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MMD > Archives > March 1998 > 1998.03.26 > 06Prev  Next

Side-Strike Tone of Vibrating Bar
By Hans van Oost

<P>In MMD 980325 I wrote:
<BLOCKQUOTE TYPE=CITE>....An interesting property of vibrating bars is
their side-tone.....</BLOCKQUOTE>
Robbie's comment was:
<BLOCKQUOTE TYPE=CITE>[ I think 'side-tone' is known in English as the
overtone or partial.

 [ Editor's note:
 [> Content-Type: text/html; charset=us-ascii
 [ Ugly, isn't it, when HTML encoding isn't viewed with a web
 [ browser or a fancy new e-mail viewer.  We can't use HTML yet in
 [ MMD because so many old e-mail programs are used by our readers
 [ (including the old UNIX system at foxtail).
 [ Authors, please help me by sending e-mail using only ISO-8859 or
 [ US-ASCII.  Then I can edit the Digest quickly and have time left
 [ to write comments (or to get more sleep at night ;)
 [ Thanks,  Robbie

In MMD 980325 I wrote, "... An interesting property of vibrating bars
is their side-tone ..."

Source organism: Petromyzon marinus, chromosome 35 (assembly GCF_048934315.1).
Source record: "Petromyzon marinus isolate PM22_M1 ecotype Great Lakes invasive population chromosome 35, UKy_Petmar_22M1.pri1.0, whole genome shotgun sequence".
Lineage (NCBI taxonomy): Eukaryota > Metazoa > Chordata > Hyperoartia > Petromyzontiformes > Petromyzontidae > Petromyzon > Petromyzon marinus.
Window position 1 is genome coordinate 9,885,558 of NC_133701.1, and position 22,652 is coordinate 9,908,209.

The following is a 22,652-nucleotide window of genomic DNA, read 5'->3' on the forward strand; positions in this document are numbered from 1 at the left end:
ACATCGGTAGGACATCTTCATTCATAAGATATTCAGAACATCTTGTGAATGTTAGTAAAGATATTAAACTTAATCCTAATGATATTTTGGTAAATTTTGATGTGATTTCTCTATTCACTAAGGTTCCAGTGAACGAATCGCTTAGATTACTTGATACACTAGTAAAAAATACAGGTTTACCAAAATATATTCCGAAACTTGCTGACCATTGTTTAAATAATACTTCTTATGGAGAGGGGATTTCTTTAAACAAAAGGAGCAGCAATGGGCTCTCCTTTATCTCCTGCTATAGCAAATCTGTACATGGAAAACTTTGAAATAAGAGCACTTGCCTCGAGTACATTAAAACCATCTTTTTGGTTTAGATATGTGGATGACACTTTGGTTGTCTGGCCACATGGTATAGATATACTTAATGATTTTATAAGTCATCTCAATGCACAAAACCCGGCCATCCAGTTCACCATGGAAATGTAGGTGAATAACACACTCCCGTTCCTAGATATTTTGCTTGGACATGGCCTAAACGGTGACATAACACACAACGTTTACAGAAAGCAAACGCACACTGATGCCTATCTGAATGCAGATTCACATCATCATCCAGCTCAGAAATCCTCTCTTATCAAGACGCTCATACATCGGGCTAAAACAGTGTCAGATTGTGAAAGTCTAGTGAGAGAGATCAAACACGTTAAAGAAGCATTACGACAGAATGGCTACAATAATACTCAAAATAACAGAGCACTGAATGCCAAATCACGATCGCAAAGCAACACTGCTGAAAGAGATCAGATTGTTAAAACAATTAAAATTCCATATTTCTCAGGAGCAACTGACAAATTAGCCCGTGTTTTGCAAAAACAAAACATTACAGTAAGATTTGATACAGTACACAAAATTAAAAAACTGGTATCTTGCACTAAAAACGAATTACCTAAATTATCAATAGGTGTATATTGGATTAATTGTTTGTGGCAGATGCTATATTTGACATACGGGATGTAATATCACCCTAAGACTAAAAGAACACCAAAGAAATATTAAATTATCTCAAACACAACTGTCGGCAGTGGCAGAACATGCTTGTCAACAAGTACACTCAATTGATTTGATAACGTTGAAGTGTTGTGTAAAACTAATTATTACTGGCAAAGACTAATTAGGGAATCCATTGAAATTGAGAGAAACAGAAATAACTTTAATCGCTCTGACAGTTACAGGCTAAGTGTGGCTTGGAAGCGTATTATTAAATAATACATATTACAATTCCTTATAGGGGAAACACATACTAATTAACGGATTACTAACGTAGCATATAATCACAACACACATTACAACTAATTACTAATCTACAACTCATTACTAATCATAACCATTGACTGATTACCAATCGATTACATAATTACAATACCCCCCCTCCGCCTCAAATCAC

Robbie's comment was:

>[ I think 'side-tone' is known in English as the overtone or partial.
>[ The resonant chamber (pipe) of wind instruments produces overtones ...

I may not have made myself clear yesterday, but I meant what I wrote.
According to the Dutch campanologist Andre Lehr, who has done research
on the properties of vibrating bars, the natural harmonics of these
bars, when straight and not hollowed, are: fundamental - octave+quart!
- double octave+semitone.  So if the fundamental is c2, the harmonics
will sound as f3 and c-sharp 4 !

The side-tone of a vibrating bar is, in effect, the tone that this
bar would make predominantly if the bar is struck from the side.  The
frequency of the fundamental is proportionate to its thickness.

Of course I totally agree with Robbie's last statement!


Hans van Oost, Netherlands

 [ Editor's note:
 [ Aha!  That's a lateral vibrating mode; I don't know a common name
 [ in English, so, until we learn the right name, let's call it the
 [ "side-strike tone".  ("Side-tone" is the jargon for the audio signal
 [ sent from the telephone microphone directly to the earphone, so
 [ that the talker has aural feedback.)
 [ I think that Scientific American magazine, a few years ago, had a
 [ very interesting article about the multiple modes of ancient bells
 [ found in China.  It was apparent to the researchers that several
 [ different notes were to be played, simultaneously, on the same
 [ tubular bell.
 [ -- Robbie

(Message sent Thu 26 Mar 1998, 18:52:29 GMT, from time zone GMT.)

Key Words in Subject:  Bar, Side-Strike, Tone, Vibrating

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